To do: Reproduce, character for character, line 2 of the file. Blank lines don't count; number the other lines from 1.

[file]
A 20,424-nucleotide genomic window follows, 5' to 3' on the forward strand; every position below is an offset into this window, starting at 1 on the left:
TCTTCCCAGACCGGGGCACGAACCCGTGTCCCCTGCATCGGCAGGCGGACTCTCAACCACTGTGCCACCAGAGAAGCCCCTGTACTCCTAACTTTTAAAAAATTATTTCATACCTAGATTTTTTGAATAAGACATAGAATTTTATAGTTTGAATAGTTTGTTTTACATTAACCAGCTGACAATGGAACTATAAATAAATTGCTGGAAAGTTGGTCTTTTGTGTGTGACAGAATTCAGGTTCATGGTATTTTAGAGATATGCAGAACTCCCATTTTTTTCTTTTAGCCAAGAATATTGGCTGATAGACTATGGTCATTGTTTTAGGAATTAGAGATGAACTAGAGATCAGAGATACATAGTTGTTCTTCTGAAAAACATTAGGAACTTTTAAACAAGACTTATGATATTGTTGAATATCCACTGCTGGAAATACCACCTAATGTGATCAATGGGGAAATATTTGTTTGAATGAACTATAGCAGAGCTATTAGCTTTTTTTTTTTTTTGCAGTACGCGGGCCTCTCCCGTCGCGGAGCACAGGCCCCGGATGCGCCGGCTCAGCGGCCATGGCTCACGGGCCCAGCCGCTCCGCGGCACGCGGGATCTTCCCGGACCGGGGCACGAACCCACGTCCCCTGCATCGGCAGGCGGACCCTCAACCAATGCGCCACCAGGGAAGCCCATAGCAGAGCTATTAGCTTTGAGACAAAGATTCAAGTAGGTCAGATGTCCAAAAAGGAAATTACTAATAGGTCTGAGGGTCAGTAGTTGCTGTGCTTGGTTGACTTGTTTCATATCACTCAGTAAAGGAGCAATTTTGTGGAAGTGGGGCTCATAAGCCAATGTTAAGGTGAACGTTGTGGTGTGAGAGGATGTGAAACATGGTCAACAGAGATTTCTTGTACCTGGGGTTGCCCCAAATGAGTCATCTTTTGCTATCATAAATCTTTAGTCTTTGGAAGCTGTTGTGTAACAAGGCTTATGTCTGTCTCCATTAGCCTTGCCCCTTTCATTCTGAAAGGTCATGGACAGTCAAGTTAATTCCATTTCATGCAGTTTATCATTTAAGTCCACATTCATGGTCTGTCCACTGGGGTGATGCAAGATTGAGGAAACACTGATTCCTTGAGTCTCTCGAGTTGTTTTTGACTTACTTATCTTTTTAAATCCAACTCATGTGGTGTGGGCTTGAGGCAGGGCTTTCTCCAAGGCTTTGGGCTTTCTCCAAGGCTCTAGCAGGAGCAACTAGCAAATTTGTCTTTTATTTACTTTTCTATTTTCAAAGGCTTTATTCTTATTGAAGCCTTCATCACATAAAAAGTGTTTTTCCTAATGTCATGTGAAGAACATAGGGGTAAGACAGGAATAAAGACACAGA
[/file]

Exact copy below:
TCTTCCCAGACCGGGGCACGAACCCGTGTCCCCTGCATCGGCAGGCGGACTCTCAACCACTGTGCCACCAGAGAAGCCCCTGTACTCCTAACTTTTAAAAAATTATTTCATACCTAGATTTTTTGAATAAGACATAGAATTTTATAGTTTGAATAGTTTGTTTTACATTAACCAGCTGACAATGGAACTATAAATAAATTGCTGGAAAGTTGGTCTTTTGTGTGTGACAGAATTCAGGTTCATGGTATTTTAGAGATATGCAGAACTCCCATTTTTTTCTTTTAGCCAAGAATATTGGCTGATAGACTATGGTCATTGTTTTAGGAATTAGAGATGAACTAGAGATCAGAGATACATAGTTGTTCTTCTGAAAAACATTAGGAACTTTTAAACAAGACTTATGATATTGTTGAATATCCACTGCTGGAAATACCACCTAATGTGATCAATGGGGAAATATTTGTTTGAATGAACTATAGCAGAGCTATTAGCTTTTTTTTTTTTTTGCAGTACGCGGGCCTCTCCCGTCGCGGAGCACAGGCCCCGGATGCGCCGGCTCAGCGGCCATGGCTCACGGGCCCAGCCGCTCCGCGGCACGCGGGATCTTCCCGGACCGGGGCACGAACCCACGTCCCCTGCATCGGCAGGCGGACCCTCAACCAATGCGCCACCAGGGAAGCCCATAGCAGAGCTATTAGCTTTGAGACAAAGATTCAAGTAGGTCAGATGTCCAAAAAGGAAATTACTAATAGGTCTGAGGGTCAGTAGTTGCTGTGCTTGGTTGACTTGTTTCATATCACTCAGTAAAGGAGCAATTTTGTGGAAGTGGGGCTCATAAGCCAATGTTAAGGTGAACGTTGTGGTGTGAGAGGATGTGAAACATGGTCAACAGAGATTTCTTGTACCTGGGGTTGCCCCAAATGAGTCATCTTTTGCTATCATAAATCTTTAGTCTTTGGAAGCTGTTGTGTAACAAGGCTTATGTCTGTCTCCATTAGCCTTGCCCCTTTCATTCTGAAAGGTCATGGACAGTCAAGTTAATTCCATTTCATGCAGTTTATCATTTAAGTCCACATTCATGGTCTGTCCACTGGGGTGATGCAAGATTGAGGAAACACTGATTCCTTGAGTCTCTCGAGTTGTTTTTGACTTACTTATCTTTTTAAATCCAACTCATGTGGTGTGGGCTTGAGGCAGGGCTTTCTCCAAGGCTTTGGGCTTTCTCCAAGGCTCTAGCAGGAGCAACTAGCAAATTTGTCTTTTATTTACTTTTCTATTTTCAAAGGCTTTATTCTTATTGAAGCCTTCATCACATAAAAAGTGTTTTTCCTAATGTCATGTGAAGAACATAGGGGTAAGACAGGAATAAAGACACAGA